We need a land policy that promotes co-existence and respects rights of everyone

Saturday August 31 2019


Annie Kairaba, the Chief Executive Officer of the Rwanda Initiative for Sustainable Development (RISD). PHOTO | Cyril NDEGEYA 

More by this Author

Chief executive of Rwanda Initiative for Sustainable Development (RISD), a local non-government organisation that has been working on land and property rights issues spoke to Rwanda Today’s JOHNSON KANAMUGIRE about the on-going relocations in Kigali.

Below is the slightly edited interview excerpts


You have been active in land reforms. What has been your experience?

From 2008 to around 2013, most of issues registered largely included inheritance issues within the family.

From 2015 until now, the trend is changing, in fact between 2013 and 2015, we had reported that issues to do with boundaries had been addressed fully by the land tenure regularisation.


If you look at our recent reports boundary related disputes are increasing spurred by a rise in land transactions due to land use changes considering urbanisation in Kigali and across secondary cities. This is changing the dynamics in land rights as people become unable to use land as per the master plan provisions.

As the government encourages people to give way for investment, there are disputes related to land transactions or investment and expropriation. At first, it was first registration, and now it is the second registration because of transactions, and this is distorting the land reform systems.

For instance, the law provides that less than one hectare agriculture land cannot be subdivided. But because of the tradition, there is still demand as parents want to subdivide land for inheritance even after laws in 2013 ruled that it is not a must for parents to offer inheritance.

But even they would still want to sell a little bit and keep the rest. So all these transactions are not getting registered, and are not reflected in the system.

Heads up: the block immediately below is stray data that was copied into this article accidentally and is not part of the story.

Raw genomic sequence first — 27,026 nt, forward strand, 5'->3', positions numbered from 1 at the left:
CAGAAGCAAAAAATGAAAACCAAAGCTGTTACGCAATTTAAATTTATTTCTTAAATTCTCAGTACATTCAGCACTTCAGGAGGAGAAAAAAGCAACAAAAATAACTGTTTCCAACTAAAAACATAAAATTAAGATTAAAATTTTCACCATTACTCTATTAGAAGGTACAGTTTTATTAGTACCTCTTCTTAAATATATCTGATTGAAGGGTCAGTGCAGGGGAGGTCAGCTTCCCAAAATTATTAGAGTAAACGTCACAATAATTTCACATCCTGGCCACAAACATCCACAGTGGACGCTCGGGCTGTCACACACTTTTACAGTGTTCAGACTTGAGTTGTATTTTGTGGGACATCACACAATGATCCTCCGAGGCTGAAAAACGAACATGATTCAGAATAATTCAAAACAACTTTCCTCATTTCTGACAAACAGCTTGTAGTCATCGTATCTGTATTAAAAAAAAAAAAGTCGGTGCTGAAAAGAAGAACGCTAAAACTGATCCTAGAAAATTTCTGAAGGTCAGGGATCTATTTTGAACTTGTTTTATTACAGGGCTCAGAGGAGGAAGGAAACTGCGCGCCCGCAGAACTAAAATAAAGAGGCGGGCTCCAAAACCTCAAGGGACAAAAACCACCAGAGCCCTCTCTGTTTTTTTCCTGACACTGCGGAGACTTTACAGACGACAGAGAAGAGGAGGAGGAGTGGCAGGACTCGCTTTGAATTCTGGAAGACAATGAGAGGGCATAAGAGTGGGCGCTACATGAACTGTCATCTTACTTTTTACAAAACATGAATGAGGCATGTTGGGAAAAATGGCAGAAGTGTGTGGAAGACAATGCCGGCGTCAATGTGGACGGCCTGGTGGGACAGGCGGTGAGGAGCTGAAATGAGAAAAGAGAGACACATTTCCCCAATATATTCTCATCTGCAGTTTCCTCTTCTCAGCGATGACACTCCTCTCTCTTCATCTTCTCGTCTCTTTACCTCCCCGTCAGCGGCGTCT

How are these issues being addressed?

In fact, authorities agree that if the system was to be reversed, they would put up the dispute management component as a priority.

On issues of second registration, we are now in discussion to see whether the policy should be changed to address the current situations and to avoid more informal transactions because this system is linked to investment and land use.

The decision is not yet made but probably there could be a change on these restrictions to regulate minimum land for transaction.

This year, the external evaluation for 2018/19 showed that there are many successes with the land reforms, but the land dispute component should continue to be monitored.

Rwanda has a law on expropriation but why is the process still largely disputed, for example, the Bannyahe case?

This is another challenge. While urbanisation itself is not a problem, small people are not able to participate and we are able to monitor that. For example in Kigali, they have identified 10 sites of unplanned settlements also called informal settlements.

Unfortunately it is not informal because these people who are living in these settlements have land leases. In other countries when people live in informal settlement they don’t register them. Here there was a mistake that was made of regularising the land in informal settlements.

Particularly for Bannyahe I think there was an oversight on the rights of these people; but luckily enough things are slowing down and the case is before courts.

The reason the people have is because they have leases, second its land needed by investor for own use and he should negotiate with land owners as per the expropriation law.

If it is for public use then the government or the municipality will come in and negotiate. I think that there was a mixture of public-private interests which was not clearly defined.

What would have been the best approach?

The model we are proposing is that the policy promotes co-existence and limited move of people who are living in these unplanned settlements and that is international standards endorsed by World Bank and UN Habitat.

In view of urbanization for all, we are proposing that in unplanned settlements the existing dwellers should not be moved but rather could be equity; existence of both investors and the existing land owners, because we should also consider the tenants. It’s a big population of tenants and where would they go?

We are saying that let an investor come in an informal settlement, build moderate or affordable houses for the people there in terms of like apartments and then the investor will have free land. That what we call equity.

For the Bannyahe case, we are saying that the government re-examine the approach, and were are trying to come up with a mitigation mechanism so that it does not happen again. And this is why out of other ten identified sites we are trying to intervene to bring in proposals of how we can employ better alternatives.

It may not address all the issues but the biggest issues that we see in urbanization, and the whole myth that urbanisation means expropriation.